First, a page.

Republicans should fear health care protests
Jim VandeHei and David Nather, Axios

Republicans aren’t panicked about the protests over their Obamacare repeal plans. They should be.

How repealing Obamacare could splinter neighborhoods
Alvin Chang, Vox

In the early 1990s, one of Florida’s most populous counties had a problem. So many uninsured residents were using the public hospital that it was costing the county more and more money.

After Health Care Law Repeal, What? Wisconsin Republican Can’t Say
Thomas Kaplan, The New York Times

Michelle Roelandts had a question for her congressman: If the Affordable Care Act and its premium subsidies were repealed, what would happen when her daughter turns 26 this year and needs to get her own health insurance while attending law school? Representative Jim Sensenbrenner, a durable Wisconsin Republican who has served in the House since 1979, had little to offer in response.

Uncertainty over Obamacare’s future makes it harder to plan Pennsylvania’s budget
Kate Giammarise, The Pittsburgh Post-Gazette

Congressional Republicans’ lack of a clear plan on how to best replace the Affordable Care Act has everyone from health insurance companies to hospitals to those who gained insurance coverage under Obamacare uncertain about what the future holds. Add legislators and policymakers in Pennsylvania who are in the process of working on the state budget to the list of those who want answers.

The Rise and Fall of a K Street Renegade
Brody Mullins, The Wall Street Journal

Few outside Washington had ever heard of Evan Morris. Yet in the capital of wheeling and dealing, he was one of its most gifted operators.

He vowed to cure cancer. But this billionaire’s moonshot is falling far short of the hype
Rebecca Robbins, Stat

The world’s richest doctor had a very bold plan. He’d assemble an unprecedented collaboration of companies, researchers, and doctors.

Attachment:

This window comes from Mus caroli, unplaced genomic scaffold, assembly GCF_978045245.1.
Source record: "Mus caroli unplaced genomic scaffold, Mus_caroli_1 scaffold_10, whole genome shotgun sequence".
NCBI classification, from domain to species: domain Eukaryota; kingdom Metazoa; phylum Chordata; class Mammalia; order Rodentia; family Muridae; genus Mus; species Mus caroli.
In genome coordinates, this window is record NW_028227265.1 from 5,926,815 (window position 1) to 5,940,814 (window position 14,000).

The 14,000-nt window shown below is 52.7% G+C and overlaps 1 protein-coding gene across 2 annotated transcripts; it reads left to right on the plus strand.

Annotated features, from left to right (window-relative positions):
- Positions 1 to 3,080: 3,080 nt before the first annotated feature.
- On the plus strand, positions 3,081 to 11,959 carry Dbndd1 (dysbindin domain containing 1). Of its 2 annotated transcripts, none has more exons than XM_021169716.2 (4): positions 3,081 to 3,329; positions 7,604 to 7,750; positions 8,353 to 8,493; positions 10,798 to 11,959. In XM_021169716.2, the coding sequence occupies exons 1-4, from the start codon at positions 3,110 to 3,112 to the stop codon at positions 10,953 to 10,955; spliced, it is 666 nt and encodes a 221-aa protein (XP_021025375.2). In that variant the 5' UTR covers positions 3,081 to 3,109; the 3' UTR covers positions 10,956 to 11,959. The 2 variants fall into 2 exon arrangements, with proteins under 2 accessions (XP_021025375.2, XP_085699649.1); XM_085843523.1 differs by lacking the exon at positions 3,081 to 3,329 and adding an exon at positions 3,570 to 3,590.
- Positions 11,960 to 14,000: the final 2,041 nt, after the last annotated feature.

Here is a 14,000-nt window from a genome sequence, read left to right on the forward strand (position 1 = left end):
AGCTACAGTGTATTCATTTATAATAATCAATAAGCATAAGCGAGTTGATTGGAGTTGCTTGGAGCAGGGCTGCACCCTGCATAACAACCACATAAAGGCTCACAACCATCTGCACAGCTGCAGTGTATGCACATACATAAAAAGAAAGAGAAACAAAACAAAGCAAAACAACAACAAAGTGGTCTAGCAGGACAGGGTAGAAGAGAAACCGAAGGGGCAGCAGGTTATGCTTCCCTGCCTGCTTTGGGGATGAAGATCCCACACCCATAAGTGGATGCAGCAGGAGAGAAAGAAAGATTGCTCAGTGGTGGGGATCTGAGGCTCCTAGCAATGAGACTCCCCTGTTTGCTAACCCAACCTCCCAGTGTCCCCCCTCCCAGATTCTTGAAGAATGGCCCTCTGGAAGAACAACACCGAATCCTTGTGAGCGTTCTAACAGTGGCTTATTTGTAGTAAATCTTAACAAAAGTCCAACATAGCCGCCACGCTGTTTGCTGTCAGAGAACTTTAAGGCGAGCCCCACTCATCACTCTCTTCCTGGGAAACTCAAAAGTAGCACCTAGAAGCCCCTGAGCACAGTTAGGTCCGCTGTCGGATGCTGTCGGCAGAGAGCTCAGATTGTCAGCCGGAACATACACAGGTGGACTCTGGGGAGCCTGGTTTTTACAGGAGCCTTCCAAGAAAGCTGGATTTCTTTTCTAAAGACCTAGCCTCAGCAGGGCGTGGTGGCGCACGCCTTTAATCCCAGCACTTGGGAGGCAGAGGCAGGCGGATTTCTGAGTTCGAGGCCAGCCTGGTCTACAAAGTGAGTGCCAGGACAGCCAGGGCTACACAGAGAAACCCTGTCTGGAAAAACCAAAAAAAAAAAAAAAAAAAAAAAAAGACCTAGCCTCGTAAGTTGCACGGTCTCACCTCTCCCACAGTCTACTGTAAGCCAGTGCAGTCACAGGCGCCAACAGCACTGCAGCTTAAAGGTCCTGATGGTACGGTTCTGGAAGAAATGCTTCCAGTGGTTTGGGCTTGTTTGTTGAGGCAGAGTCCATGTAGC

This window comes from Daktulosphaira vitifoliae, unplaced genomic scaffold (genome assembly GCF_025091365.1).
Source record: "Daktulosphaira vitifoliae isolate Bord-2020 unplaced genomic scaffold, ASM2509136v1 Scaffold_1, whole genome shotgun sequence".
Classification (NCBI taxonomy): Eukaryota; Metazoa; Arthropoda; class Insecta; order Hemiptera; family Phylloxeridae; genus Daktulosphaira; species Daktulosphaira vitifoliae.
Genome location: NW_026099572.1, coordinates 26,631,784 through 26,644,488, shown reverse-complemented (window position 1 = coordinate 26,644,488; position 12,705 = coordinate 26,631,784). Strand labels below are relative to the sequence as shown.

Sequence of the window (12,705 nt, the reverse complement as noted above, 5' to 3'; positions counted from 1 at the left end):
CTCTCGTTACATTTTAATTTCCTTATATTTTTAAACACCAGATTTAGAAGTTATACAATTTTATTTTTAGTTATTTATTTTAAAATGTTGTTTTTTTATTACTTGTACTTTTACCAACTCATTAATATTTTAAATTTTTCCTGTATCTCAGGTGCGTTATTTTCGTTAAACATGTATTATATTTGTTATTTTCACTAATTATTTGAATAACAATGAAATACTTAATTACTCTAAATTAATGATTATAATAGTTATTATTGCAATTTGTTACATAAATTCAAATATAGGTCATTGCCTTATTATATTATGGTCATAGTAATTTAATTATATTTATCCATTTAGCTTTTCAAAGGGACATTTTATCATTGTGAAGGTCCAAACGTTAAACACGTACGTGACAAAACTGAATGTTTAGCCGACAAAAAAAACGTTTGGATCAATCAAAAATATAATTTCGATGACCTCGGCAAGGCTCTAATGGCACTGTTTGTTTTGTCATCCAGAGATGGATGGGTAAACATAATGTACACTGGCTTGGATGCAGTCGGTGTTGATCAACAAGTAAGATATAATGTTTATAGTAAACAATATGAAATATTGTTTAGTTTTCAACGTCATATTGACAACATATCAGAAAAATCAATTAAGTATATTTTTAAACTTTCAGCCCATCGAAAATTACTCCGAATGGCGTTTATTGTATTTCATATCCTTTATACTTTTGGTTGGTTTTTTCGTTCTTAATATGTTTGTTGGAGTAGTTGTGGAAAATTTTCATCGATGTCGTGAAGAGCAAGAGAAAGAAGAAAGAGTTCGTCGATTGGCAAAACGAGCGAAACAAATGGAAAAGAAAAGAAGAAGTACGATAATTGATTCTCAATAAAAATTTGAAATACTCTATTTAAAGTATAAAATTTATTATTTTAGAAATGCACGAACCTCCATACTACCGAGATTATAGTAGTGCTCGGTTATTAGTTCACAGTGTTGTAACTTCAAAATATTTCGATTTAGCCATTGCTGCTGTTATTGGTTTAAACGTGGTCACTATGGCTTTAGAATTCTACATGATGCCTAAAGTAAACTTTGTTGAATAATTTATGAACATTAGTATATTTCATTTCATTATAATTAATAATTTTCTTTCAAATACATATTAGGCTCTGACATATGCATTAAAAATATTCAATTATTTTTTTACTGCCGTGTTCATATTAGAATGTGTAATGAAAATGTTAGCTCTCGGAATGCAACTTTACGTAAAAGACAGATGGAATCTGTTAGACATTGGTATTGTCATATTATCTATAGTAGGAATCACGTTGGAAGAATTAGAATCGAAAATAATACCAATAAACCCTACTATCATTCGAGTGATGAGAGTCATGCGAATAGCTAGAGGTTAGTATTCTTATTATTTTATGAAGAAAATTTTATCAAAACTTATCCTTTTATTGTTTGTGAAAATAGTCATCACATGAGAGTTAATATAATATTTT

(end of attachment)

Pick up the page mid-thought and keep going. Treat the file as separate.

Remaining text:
Stocks, Dollar Falter as Investors Await Yellen: Markets Wrap
Chikako Mogi and Adam Haigh, Bloomberg News

A global rally that sent U.S. benchmarks surging to a fresh round of records faltered, as equities from London to Tokyo slid and the dollar dropped amid fresh questions how effective the Trump administration will be in spurring growth. Treasuries steadied.


Top priority for insurers: Keep Obamacare’s coverage mandate and subsidies
Bob Herman, Axios

The Trump administration’s highly anticipated Obamacare “market stabilization” regulation, which could come as soon as this week, may help insurers by tightening the enrollment rules. But that’s not what’s at the top of health insurers’ wish list.

Employers Balk at Curbs on Generous Health Plans
Anna Wilde Mathews, The Wall Street Journal

The Affordable Care Act’s tax on high-cost employer health plans faced sharp opposition from employers and unions. Now, Republicans are drawing equal fire for ACA replacement proposals that those groups say would have some of the same effects.

Why high-risk pools won’t crack the pre-existing condition dilemma
Harris Meyer, Modern Healthcare

Some Republican leaders are promoting state high-risk pools as an alternative to the Affordable Care Act’s popular provision requiring health plans to accept consumers regardless of pre-existing medical conditions. They cite Wisconsin’s pre-ACA pool, the Health Insurance Risk-Sharing Plan, as a model.